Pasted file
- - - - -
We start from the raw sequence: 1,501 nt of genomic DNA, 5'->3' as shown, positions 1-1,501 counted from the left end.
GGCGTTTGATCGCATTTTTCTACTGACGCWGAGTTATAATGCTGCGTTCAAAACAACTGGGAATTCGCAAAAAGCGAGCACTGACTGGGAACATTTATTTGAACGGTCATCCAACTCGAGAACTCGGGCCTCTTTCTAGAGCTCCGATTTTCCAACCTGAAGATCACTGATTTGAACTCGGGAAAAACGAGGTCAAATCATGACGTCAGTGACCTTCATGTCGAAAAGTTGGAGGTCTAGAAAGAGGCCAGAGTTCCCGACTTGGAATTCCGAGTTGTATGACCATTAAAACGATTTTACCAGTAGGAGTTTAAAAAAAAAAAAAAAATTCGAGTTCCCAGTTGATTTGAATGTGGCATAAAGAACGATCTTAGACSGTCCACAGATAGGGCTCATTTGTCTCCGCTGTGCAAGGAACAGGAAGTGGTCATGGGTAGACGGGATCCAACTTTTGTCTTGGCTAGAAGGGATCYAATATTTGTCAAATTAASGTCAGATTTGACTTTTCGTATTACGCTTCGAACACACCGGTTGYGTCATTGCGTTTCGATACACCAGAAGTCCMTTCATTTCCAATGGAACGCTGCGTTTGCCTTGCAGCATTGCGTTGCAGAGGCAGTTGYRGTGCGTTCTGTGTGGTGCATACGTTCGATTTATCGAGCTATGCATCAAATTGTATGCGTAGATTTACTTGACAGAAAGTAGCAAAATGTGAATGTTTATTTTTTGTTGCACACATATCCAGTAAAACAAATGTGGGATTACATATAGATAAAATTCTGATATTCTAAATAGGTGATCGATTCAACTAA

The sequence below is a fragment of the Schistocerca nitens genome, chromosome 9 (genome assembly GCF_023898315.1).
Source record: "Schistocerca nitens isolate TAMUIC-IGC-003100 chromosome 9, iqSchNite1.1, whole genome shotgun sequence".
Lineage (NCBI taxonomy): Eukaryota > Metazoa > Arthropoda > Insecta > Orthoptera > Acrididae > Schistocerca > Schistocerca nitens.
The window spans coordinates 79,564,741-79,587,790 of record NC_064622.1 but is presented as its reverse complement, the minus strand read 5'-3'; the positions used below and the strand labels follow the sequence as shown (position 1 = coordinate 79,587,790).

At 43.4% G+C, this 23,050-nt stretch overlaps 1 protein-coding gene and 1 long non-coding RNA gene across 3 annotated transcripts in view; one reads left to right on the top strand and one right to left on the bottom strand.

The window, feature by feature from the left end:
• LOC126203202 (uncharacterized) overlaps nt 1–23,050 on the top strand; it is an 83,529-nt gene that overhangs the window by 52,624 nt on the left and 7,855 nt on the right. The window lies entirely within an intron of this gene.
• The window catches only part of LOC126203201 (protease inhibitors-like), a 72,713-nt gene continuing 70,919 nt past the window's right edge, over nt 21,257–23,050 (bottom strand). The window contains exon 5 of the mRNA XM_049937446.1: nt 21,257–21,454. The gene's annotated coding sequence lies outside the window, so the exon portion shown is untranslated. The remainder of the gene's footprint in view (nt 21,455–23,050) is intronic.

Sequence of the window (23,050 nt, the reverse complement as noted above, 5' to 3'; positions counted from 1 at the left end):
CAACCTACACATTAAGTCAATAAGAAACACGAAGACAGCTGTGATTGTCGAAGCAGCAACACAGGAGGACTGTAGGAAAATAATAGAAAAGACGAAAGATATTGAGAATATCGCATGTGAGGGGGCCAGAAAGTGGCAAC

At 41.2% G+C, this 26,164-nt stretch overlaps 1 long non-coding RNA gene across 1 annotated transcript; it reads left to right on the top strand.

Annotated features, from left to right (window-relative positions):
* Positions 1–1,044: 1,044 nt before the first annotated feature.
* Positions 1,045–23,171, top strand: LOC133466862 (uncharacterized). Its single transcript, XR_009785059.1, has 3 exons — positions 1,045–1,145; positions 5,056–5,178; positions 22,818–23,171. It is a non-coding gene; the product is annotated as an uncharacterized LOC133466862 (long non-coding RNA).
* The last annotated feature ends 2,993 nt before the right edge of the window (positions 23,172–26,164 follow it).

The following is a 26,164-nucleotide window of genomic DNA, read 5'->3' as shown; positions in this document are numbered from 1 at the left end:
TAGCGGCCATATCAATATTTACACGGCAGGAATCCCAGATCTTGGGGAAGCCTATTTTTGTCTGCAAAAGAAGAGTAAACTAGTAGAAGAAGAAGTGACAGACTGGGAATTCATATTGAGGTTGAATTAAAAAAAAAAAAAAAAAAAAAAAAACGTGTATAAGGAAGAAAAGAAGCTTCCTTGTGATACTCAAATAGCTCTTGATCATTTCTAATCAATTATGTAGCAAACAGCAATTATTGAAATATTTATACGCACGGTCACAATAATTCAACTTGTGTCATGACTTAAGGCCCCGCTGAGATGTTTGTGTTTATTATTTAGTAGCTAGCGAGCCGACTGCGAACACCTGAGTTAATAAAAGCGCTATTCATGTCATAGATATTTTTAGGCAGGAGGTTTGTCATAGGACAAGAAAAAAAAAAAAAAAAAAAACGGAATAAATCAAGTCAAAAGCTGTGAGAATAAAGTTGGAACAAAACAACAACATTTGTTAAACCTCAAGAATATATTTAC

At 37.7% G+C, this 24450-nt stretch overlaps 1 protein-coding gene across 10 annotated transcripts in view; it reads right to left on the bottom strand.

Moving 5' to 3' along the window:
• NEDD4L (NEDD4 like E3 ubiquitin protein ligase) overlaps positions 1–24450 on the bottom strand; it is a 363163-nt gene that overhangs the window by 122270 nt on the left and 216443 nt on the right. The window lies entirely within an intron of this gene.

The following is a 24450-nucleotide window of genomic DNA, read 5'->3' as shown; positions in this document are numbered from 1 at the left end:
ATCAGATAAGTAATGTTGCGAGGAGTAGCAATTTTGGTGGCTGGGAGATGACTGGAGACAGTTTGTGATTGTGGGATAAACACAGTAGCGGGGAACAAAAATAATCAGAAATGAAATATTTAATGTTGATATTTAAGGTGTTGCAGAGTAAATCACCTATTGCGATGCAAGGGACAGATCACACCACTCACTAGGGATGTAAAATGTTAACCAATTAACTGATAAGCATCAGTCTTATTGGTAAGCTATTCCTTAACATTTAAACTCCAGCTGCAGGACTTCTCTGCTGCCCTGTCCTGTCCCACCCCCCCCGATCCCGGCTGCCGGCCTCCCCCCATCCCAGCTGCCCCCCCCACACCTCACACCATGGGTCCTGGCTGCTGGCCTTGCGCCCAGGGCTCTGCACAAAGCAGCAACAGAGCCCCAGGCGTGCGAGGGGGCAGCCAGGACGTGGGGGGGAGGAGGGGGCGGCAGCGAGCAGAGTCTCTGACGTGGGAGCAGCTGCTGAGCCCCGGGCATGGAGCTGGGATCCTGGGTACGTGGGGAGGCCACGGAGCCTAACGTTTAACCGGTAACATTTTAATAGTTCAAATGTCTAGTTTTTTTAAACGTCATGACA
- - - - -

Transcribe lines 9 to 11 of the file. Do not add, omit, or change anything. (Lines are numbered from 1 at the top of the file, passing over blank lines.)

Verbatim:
• LOC126203202 (uncharacterized) overlaps nt 1–23,050 on the top strand; it is an 83,529-nt gene that overhangs the window by 52,624 nt on the left and 7,855 nt on the right. The window lies entirely within an intron of this gene.
• The window catches only part of LOC126203201 (protease inhibitors-like), a 72,713-nt gene continuing 70,919 nt past the window's right edge, over nt 21,257–23,050 (bottom strand). The window contains exon 5 of the mRNA XM_049937446.1: nt 21,257–21,454. The gene's annotated coding sequence lies outside the window, so the exon portion shown is untranslated. The remainder of the gene's footprint in view (nt 21,455–23,050) is intronic.

Sequence of the window (23,050 nt, the reverse complement as noted above, 5' to 3'; positions counted from 1 at the left end):